Canine Search Specialist Training
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Canine Search Specialist Training . Unit 12: Canine First Aid. Unit Objective. Upon completion of this unit, you will be able to demonstrate the physical assessment and stabilization of an injured or ill canine. Enabling Objectives.

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Presentation Transcript

Canine Search Specialist Training

Unit 12:

Canine First Aid


Unit objective
Unit Objective

Upon completion of this unit, you will be able to demonstrate the physical assessment and stabilization of an injured or ill canine


Enabling objectives
Enabling Objectives

  • Perform the primary and secondary medical assessment of the canine

  • Evaluate that assessment even to decide on euthanasia

  • Implement stabilization or transportation of the canine


Preventative care
Preventative Care

  • Maintain normal feeding during missions

  • Know what your dog’s normal reaction is to stress

  • The dog must be kept in top physical condition


Preventative care continued
Preventative Care (continued)

  • Current vaccinations: DHP-PV, rabies, Bordetella, with optional Leptospirosis

  • Preventative heartworm care - daily, monthly

  • Routine fecal checks, and needed treatments


Knowing your canine
Knowing Your Canine

The disaster canine has all requirements intensified

  • More possibilities of risk

  • More stress responses

  • Different mechanisms of injury


Acclimatization
Acclimatization

  • Be aware of climatic conditions

  • Train in different climates

  • Minimum three-day supply of food and water

  • First aid kit and medications

  • Canine safety equipment






Stress responses
Stress Responses

And you said I was your best friend?!



Anatomy
Anatomy

  • Nose to tail

    • Head

    • Neck

    • Thorax

    • Front legs

    • Abdomen

    • Hind limbs

    • Tail


Canine assessment
Canine Assessment

  • Primary

    • ABCs

  • Secondary

    • Head to toe

    • Nose to tail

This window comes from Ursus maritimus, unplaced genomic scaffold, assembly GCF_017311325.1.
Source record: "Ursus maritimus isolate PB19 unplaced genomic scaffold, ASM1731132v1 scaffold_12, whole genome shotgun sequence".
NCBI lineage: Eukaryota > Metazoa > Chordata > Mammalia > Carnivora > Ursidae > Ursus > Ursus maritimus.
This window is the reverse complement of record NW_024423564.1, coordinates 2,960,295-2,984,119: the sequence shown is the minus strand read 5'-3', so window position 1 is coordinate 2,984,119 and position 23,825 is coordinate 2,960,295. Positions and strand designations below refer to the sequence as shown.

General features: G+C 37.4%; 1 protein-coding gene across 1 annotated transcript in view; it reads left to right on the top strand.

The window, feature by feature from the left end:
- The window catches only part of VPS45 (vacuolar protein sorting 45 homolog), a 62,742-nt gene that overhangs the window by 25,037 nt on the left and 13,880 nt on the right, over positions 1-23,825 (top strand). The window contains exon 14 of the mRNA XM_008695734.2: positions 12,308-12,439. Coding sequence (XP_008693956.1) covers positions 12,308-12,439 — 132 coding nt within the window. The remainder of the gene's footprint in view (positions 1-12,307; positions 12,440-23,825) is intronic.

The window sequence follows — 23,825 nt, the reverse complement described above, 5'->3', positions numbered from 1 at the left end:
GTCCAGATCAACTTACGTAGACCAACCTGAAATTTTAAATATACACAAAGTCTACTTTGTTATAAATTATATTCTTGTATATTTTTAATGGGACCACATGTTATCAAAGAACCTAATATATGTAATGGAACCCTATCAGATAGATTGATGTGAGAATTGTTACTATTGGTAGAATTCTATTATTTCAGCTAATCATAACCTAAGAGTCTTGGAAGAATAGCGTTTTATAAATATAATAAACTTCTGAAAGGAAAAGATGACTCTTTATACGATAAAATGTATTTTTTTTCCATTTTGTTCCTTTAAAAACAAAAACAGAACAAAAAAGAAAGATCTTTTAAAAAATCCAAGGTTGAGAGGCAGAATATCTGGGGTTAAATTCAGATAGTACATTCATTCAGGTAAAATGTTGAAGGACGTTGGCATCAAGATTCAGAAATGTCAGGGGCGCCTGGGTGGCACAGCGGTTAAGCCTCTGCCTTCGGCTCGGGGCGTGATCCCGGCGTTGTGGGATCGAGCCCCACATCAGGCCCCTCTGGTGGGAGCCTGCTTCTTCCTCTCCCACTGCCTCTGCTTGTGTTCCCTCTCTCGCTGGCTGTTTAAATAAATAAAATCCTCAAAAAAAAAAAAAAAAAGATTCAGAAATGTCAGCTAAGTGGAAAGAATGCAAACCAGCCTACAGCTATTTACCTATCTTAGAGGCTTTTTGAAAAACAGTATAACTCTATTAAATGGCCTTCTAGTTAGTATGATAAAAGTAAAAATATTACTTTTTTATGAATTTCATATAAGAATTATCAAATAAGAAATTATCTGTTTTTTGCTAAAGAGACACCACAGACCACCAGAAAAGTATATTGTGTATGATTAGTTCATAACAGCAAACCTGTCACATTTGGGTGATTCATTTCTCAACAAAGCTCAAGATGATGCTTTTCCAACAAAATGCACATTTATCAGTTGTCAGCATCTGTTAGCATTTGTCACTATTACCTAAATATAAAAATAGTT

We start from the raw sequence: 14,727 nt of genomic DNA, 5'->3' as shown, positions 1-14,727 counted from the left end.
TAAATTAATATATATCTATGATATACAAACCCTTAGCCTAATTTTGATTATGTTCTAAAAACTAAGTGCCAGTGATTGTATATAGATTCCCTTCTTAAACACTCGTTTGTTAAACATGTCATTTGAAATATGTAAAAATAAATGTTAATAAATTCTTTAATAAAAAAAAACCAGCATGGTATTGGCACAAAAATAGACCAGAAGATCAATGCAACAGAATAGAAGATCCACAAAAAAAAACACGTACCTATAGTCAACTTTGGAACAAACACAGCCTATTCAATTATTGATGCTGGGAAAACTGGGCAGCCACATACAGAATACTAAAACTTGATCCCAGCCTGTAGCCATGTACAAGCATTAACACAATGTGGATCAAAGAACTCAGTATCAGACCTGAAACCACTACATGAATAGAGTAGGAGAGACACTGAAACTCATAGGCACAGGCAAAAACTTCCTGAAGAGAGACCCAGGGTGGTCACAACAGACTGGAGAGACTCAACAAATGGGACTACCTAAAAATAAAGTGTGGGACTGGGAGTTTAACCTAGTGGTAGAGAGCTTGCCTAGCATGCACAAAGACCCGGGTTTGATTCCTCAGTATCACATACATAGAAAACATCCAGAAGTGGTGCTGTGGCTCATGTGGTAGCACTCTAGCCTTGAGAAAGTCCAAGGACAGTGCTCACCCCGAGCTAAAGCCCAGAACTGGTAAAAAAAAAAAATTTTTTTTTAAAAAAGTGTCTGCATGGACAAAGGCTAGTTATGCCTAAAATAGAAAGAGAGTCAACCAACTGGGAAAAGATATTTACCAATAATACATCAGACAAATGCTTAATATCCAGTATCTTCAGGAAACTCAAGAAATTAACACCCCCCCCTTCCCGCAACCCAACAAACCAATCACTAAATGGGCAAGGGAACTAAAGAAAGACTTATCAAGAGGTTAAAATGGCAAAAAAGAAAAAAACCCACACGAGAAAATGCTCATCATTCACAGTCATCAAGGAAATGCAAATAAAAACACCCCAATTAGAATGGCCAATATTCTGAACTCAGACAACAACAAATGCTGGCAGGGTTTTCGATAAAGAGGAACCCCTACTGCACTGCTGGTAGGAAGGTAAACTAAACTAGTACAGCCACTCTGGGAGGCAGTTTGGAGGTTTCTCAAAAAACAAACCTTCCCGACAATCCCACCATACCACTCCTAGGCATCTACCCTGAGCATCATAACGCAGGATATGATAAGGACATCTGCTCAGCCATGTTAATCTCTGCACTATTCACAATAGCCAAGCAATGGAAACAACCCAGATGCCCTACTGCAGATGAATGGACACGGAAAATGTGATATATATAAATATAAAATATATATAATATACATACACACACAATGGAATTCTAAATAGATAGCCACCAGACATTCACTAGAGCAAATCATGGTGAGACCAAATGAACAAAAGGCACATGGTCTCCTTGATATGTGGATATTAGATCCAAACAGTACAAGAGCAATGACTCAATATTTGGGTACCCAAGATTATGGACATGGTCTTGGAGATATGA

Primary assessments abcs
Primary Assessments (ABCs)

  • Airway

    • Check nostrils to back of throat

    • Pull tongue to help open back of throat, and therefore, the airway


Primary assessment
Primary Assessment

  • Breathing

    • Is canine breathing?

    • Check quantity and quality of respiration

    • Check motion of chest wall

    • Cyanosis?

    • Rescue breathing


Primary assessment1
Primary Assessment

  • Circulation

    • Check for bleeding


Primary assessment2
Primary Assessment

  • Consciousness

    • Determine level of consciousness

    • Is dog alert or responsive?

    • Apprehension

    • Aware of surroundings?

    • Pain stimuli responsiveness?


Secondary assessment
Secondary Assessment

  • History

    • What happened? How long ago?

    • How did dog behave before injury or after injury?

    • Mechanism of injury?

  • Know your dog

    • Previous history or problems?


Secondary assessment continued
Secondary Assessment (continued)

  • Complete physical examination

    • Head to tail

    • Re-evaluate “corrected” problems from primary assessment

    • Ongoing assessment


Outcomes
Outcomes

  • Minor injuries

    • Dog can be treated and returned to work

  • Less serious injuries or illness?

    • Can dog be stabilized with rest, fluids, fasting, and so on?

  • Serious injury or illness?

    • Stabilize and transport


Outcomes continued
Outcomes (continued)

  • Devastating fatal illness or injury?

    • Outcome depends on facilities and location

  • Euthanasia

    • Recognize this possibility

    • The decision is YOURS

    • Prepare yourself and support teammates




Bandaging
Bandaging

  • Bandaging principles

    • Apply even pressure

    • Bandaging paws

    • Keeping bandage in place

  • Bandaging

    • Ears

    • Tail

    • Abdomen



Treatment of wounds
Treatment of Wounds

Contaminated wounds

  • Flush with saline and water until clean

    • Flush with iodophor (Betadine®) solution

    • If wound is gaping use stapler, tape, or suture to pull edges together

    • Bandage

    • Follow-up treatment at vet’s


Roles in task force
Roles in Task Force

  • Handler’s Responsibilities

    • Know your dog

    • Know assessment and first aid

    • Know restraints and holds

    • Know when to treat

    • Know when to euthanize

    • Be there to help fellow handlers


Roles in task force continued
Roles in Task Force (continued)

  • Veterinarian’s and paramedic’s responsibilities

    • Administer anesthesia, IV fluids, and drugs

    • Treat with antibiotics, steroids

    • Perform surgery


Roles in task force continued1
Roles in Task Force (continued)

  • Veterinarian’s and paramedic’s responsibilities

    • Continue to monitor therapy and case progress

    • Advise on canine’s medical status


Unit summary
Unit Summary

  • Perform the primary and secondary medical assessment of the canine

  • Evaluate that assessment even to decide on euthanasia

  • Implement stabilization or transportation of the canine


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